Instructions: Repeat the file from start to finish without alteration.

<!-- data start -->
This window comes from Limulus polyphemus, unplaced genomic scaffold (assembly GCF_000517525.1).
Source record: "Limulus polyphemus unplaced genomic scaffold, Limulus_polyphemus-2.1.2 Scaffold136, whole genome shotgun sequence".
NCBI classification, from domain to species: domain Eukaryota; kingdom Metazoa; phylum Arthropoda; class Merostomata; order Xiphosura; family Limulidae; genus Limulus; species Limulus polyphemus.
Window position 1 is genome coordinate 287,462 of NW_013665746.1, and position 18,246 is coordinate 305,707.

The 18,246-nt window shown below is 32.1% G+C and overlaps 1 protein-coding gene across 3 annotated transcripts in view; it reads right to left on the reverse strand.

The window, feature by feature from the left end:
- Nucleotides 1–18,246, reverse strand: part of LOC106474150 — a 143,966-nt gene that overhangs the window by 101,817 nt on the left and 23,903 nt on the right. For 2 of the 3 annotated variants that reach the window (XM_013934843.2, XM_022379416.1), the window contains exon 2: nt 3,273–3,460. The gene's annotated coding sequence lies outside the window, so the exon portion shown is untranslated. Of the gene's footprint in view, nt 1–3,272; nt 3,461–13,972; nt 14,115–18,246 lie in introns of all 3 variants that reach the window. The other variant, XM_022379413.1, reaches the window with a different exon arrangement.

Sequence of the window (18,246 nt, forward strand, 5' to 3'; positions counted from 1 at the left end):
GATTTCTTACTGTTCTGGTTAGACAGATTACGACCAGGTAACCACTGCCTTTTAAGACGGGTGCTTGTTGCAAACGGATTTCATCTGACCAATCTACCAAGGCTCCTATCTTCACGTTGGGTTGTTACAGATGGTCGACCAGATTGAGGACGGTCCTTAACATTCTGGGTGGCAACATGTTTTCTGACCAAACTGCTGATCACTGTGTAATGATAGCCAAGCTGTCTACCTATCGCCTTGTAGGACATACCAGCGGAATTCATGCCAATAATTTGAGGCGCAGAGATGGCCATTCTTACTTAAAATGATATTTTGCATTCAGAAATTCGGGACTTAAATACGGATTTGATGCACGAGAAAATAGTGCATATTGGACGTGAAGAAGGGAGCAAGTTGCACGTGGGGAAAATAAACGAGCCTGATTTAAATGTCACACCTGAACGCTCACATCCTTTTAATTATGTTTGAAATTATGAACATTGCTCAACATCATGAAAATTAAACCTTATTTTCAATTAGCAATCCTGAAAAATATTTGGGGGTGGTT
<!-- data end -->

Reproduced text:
This window comes from Limulus polyphemus, unplaced genomic scaffold (assembly GCF_000517525.1).
Source record: "Limulus polyphemus unplaced genomic scaffold, Limulus_polyphemus-2.1.2 Scaffold136, whole genome shotgun sequence".
NCBI classification, from domain to species: domain Eukaryota; kingdom Metazoa; phylum Arthropoda; class Merostomata; order Xiphosura; family Limulidae; genus Limulus; species Limulus polyphemus.
Window position 1 is genome coordinate 287,462 of NW_013665746.1, and position 18,246 is coordinate 305,707.

The 18,246-nt window shown below is 32.1% G+C and overlaps 1 protein-coding gene across 3 annotated transcripts in view; it reads right to left on the reverse strand.

The window, feature by feature from the left end:
- Nucleotides 1–18,246, reverse strand: part of LOC106474150 — a 143,966-nt gene that overhangs the window by 101,817 nt on the left and 23,903 nt on the right. For 2 of the 3 annotated variants that reach the window (XM_013934843.2, XM_022379416.1), the window contains exon 2: nt 3,273–3,460. The gene's annotated coding sequence lies outside the window, so the exon portion shown is untranslated. Of the gene's footprint in view, nt 1–3,272; nt 3,461–13,972; nt 14,115–18,246 lie in introns of all 3 variants that reach the window. The other variant, XM_022379413.1, reaches the window with a different exon arrangement.

Sequence of the window (18,246 nt, forward strand, 5' to 3'; positions counted from 1 at the left end):
GATTTCTTACTGTTCTGGTTAGACAGATTACGACCAGGTAACCACTGCCTTTTAAGACGGGTGCTTGTTGCAAACGGATTTCATCTGACCAATCTACCAAGGCTCCTATCTTCACGTTGGGTTGTTACAGATGGTCGACCAGATTGAGGACGGTCCTTAACATTCTGGGTGGCAACATGTTTTCTGACCAAACTGCTGATCACTGTGTAATGATAGCCAAGCTGTCTACCTATCGCCTTGTAGGACATACCAGCGGAATTCATGCCAATAATTTGAGGCGCAGAGATGGCCATTCTTACTTAAAATGATATTTTGCATTCAGAAATTCGGGACTTAAATACGGATTTGATGCACGAGAAAATAGTGCATATTGGACGTGAAGAAGGGAGCAAGTTGCACGTGGGGAAAATAAACGAGCCTGATTTAAATGTCACACCTGAACGCTCACATCCTTTTAATTATGTTTGAAATTATGAACATTGCTCAACATCATGAAAATTAAACCTTATTTTCAATTAGCAATCCTGAAAAATATTTGGGGGTGGTT